...The third faction is supportive but seems to be more radical than the second group, viewing the site as being an implement to wage war on intellectual property rights within the world of academia. Essentially, what’s yours is mine if I want to take it and use it however I see fit.

...You have my permission to adopt the viewpoints in this post and call them your own.


May 4, 2007

Where There’s Smoke, There’s a Nanny State

I’m a huge proponent of safety and personal security. I lock my doors and windows at home; I lock my truck when I’m not in it; I wear my seatbelt while driving; I don’t talk on a cell phone while driving; and I have two smoke detectors with the purchase of a third one imminent. If I rode a motorcycle, I’d wear a helmet.

...What I’m not a proponent of, however, is the incremental nanny state that is spreading across the land—all in an effort to save us from ourselves.

...Rush Township in Pennsylvania has recently passed an ordinance making it illegal for both apartments and privately-owned homes to be absent of smoke detectors. If you don’t have a smoke detector, you’ll be hit with a $300 fine. The move seems to have support from some locals, since it’s in the name of safety, after all. One resident called it a “fair idea” since it involves saving lives. The township’s supervisor said that officials won’t be “knocking on doors” to check if residents have the smoke detectors installed, but that “there are ways to enforce it.”

...I can envision school children being asked questions like, “Does your mommy and daddy have a smoke detector at home?” That aside, this seems to be another move to essentially save us from ourselves. Gone is the potential for residents to take the responsibility and install the smoke detectors on their own, and in its place is the idea that if you’re supposed to do something in the name of safety, your local government will just let you know by way of an ordinance.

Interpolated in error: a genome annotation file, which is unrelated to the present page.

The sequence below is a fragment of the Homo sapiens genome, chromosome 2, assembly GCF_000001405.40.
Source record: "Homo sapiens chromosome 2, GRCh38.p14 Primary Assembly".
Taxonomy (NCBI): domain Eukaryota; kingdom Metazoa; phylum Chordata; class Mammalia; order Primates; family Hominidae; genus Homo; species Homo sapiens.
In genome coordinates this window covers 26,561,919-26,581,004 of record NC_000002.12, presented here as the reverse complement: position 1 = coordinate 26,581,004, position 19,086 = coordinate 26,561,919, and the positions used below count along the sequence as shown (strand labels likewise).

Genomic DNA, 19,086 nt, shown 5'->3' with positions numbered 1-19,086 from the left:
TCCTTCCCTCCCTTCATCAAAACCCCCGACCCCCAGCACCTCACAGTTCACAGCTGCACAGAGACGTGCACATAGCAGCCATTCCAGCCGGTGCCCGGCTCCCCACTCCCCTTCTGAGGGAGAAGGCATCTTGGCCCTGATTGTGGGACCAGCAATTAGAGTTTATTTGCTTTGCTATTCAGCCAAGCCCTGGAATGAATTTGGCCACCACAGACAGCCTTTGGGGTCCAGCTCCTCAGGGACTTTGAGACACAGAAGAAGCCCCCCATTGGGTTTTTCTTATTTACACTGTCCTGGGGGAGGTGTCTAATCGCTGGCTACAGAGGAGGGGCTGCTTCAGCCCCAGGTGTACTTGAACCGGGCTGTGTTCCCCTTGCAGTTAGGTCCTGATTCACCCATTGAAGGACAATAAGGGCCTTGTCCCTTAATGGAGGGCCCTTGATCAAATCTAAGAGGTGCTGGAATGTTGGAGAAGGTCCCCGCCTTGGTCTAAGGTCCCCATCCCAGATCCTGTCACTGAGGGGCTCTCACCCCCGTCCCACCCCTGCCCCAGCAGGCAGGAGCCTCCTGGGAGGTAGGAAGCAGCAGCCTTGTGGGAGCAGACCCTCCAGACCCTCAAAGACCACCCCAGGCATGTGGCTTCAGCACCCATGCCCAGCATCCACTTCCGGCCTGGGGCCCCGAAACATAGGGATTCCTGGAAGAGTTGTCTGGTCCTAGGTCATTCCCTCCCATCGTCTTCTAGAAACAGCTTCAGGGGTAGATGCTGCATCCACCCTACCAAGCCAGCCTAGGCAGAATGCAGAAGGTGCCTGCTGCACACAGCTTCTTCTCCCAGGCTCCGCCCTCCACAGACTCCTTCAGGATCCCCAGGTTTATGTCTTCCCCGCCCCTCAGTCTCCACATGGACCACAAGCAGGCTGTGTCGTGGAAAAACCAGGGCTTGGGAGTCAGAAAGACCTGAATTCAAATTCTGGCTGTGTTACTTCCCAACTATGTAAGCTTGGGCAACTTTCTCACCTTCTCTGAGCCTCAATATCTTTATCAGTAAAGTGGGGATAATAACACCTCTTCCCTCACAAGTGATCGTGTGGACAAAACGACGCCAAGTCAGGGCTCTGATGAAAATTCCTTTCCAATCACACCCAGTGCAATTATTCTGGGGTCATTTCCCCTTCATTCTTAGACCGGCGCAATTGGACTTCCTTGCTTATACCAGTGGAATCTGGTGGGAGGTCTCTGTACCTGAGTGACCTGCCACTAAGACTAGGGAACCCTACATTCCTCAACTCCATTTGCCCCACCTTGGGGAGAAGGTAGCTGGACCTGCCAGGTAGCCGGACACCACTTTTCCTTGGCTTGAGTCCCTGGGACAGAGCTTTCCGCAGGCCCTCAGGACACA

...Such a situation would give credence to something that was said by Scottish history professor Alexander Fraser Tytler in his description of democracies:

A democracy cannot exist as a permanent form of government. It can only exist until the voters discover that they can vote themselves largesse from the public treasury. From that moment on, the majority always votes for the candidates promising them the most benefits from the public treasury, with the result that a democracy always collapses over loose fiscal policy, always followed by a dictatorship.

...Those in a democracy follow a path:

From bondage to spiritual faith; from spiritual faith to great courage; from courage to liberty; from liberty to abundance; from abundance to selfishness; from selfishness to complacency; from complacency to apathy; from apathy to dependency; from dependency back again into bondage.

...While I’d sooner argue that as a nation we’re in the “selfishness to complacency” phase, we’re beginning to see dependency creeping in; motorcycle helmet laws and smoke detector laws are prime examples.

...“But James, but James,” you say, “these laws are being passed for safety.” Of course they are, but if we draft laws and ordinances that are designed to control personal responsibility—laws that have nothing to do with keeping Person A from harming Person B—we could quickly create the perfect nanny state. We could pass a law to prohibit eating too much junk food in one sitting; we could pass a law mandating what kind of clothing people wear in extreme temperatures; we could pass a law saying how loud a person can have their music volume if they’re wearing earpieces or headphones. Each law or ordinance could be easily defended by saying that it’s “for safety.”

...Then again, perhaps these laws are next. Perhaps my attempts at being absurd will eventually be adopted under the guise of personal safety.